Samsung tops Apple in internet usage

Samsung GS3 with Chrome

For years, Apple has taken comfort in the fact that their platform has been the clear leader in internet usage. Apple correlates high browser usage with increased monetization, since iPhone and iPad users are more likely to make online purchases than their Android counterparts. Samsung has now taken the internet usage crown according to data from StatCounter, which has been tracking many different mobile devices, platforms, and browsers for the past year (from July 2012 to Jun 2013).

Nokia was the global internet usage leader a year ago, but lost its place to Apple in February. Samsung took a 25.47 percent share in June, 2013, beating Apple's 25.09 percent, and Nokia's 21.96 percent. (These statistics represent world-wide mobile internet use). 

Also, the Chrome browser is now a leader in world-wide internet usage - increasing its market share from 23.84 percent a year ago to 32.46 percent today. Internet Explorer subsequently dropped from 40.89 percent to 32.46 percent over the same period. 

Now, it's important to keep in mind that browser usage statistics vary greatly between organizations that track such information. (The online browser usage tracker, Percent of the Internet, posts different numbers).

This shift toward Android (more specifically Samsung) and Chrome does make one wonder about the future of mobile monetization. Apple, despite no longer being a world-wide internet usage leader, makes developers considerably more money on its platform than Android. Principally, this is because Android's growth is fueled not by high-end devices, but by low-end ones. Those customers often don't have data plans, and aren't willing to purchase apps. That being said, this shift in statistics might persuade app developers to take Android more seriously - launching more apps on Android first, or simultaneously with, iOS.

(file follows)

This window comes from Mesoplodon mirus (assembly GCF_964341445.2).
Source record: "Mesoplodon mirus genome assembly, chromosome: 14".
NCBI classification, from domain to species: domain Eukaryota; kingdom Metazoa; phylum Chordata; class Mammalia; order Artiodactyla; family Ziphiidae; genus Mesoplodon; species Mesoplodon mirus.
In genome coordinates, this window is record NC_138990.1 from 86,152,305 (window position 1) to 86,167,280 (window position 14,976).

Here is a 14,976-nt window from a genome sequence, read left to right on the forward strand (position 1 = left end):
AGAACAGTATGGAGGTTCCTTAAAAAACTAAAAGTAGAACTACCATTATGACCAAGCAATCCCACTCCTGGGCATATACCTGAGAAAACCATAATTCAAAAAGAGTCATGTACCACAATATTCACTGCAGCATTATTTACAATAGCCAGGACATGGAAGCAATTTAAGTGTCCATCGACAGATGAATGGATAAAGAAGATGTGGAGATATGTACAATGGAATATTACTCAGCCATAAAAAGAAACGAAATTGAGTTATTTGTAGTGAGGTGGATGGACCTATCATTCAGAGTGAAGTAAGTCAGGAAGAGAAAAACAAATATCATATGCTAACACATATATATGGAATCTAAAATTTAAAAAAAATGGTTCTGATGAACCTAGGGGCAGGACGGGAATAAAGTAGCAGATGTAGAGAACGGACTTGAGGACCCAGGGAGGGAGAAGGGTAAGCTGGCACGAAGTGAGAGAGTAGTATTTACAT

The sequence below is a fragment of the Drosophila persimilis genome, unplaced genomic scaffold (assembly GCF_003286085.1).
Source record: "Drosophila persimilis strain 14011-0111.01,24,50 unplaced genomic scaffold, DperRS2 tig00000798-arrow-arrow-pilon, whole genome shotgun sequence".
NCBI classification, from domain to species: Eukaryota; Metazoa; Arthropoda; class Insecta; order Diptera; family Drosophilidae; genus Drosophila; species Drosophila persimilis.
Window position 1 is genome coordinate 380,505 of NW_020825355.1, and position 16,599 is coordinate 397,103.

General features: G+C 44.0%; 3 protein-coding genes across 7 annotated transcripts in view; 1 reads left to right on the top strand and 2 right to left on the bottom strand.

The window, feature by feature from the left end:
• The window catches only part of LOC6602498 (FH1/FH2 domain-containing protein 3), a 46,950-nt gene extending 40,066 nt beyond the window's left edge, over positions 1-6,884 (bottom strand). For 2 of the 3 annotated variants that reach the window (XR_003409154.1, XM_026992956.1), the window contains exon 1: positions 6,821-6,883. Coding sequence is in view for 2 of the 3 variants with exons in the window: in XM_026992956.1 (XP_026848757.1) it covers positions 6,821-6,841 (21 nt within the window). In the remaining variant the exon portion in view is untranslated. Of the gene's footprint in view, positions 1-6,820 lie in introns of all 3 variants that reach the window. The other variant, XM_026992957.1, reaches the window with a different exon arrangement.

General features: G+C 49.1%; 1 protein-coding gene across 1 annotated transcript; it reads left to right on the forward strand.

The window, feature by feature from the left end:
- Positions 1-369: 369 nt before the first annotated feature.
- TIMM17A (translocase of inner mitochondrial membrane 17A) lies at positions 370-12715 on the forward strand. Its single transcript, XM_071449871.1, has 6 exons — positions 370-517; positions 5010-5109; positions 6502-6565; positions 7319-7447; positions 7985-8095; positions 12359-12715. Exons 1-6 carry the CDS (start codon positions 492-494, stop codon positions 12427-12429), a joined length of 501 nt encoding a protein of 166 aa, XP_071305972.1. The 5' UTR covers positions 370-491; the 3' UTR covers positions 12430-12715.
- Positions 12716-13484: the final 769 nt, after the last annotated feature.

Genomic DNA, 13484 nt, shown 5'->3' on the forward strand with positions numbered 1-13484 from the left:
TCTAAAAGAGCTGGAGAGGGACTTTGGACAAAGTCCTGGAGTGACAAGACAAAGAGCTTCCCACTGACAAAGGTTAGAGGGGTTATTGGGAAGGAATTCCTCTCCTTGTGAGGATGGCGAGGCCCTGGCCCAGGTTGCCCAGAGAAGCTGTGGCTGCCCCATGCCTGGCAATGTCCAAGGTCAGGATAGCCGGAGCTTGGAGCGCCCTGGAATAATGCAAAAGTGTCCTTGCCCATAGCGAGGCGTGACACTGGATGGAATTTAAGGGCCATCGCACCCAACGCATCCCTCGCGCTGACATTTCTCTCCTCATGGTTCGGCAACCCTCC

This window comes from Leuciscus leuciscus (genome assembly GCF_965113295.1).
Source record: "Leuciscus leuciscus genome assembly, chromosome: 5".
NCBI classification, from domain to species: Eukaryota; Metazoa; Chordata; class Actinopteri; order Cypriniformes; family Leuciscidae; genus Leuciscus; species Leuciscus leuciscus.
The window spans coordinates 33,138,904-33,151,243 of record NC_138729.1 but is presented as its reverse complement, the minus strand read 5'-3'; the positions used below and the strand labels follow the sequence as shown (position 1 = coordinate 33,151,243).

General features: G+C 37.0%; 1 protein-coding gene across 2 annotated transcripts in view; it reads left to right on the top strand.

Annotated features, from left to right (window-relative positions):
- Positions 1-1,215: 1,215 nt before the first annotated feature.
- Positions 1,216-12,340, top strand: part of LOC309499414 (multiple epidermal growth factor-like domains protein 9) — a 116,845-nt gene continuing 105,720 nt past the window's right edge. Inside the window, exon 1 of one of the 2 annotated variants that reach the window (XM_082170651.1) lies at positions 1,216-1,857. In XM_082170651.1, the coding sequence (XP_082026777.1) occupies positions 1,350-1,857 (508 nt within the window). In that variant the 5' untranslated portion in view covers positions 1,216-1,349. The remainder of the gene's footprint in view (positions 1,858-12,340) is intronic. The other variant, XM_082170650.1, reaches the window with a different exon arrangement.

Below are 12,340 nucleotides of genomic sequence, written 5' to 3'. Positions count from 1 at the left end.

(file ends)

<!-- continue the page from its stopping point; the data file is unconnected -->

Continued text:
Usage vs marketshare

Despite losing considerable marketshare to Android, iPhone (and iPad) dominate mobile internet usage - a key factor in Apple's continued success according to Brain S. Hall, of Read Write Web.

iPhone 4: CC Image courtesy of William Hook on Flickr

iPhone 4: CC Image courtesy of William Hook on Flickr

A new study, this one by Experian, shows again that when it comes to actual usage, iPhone handily beats Android, with iPhone users spending an average of 26 more minutes each day on their devices. Android users use their devices 49 minutes per day - for iPhone users, that figure is 1 hour and 15 minutes.

Hall notes that it is not clear why Apple retains this lead. (Other technology journalists have argued that Apple users, due to their higher income bracket, spend more money on apps and conduct more e-commerce transactions). Nevertheless, Apple's lead is substantial.

...that 26 minutes per day adds up to 3 hours a week, 156 hours a year - the rough equivalent of a full month of regular workdays for every user. That difference is critical in many ways, helping Apple continue to attract carriers and developers to its platform - and helps make its higher prices more palatable to consumers. 
For carriers, the iPhone's advantage in engagement makes it more valuable: more usage = more bandwidth = higher revenues. That will help Apple continue to hold carriers hostage to its hefty subsidy demands. 

In addition, iPhone users spend more time emailing, texting, using social media, and taking photographs than Android users. This lead reinforces Apple CEO Tim Cook's statement (at the D-11 conference) that "winning, for us, has never been about making the most."

Android and iOS mobile usage.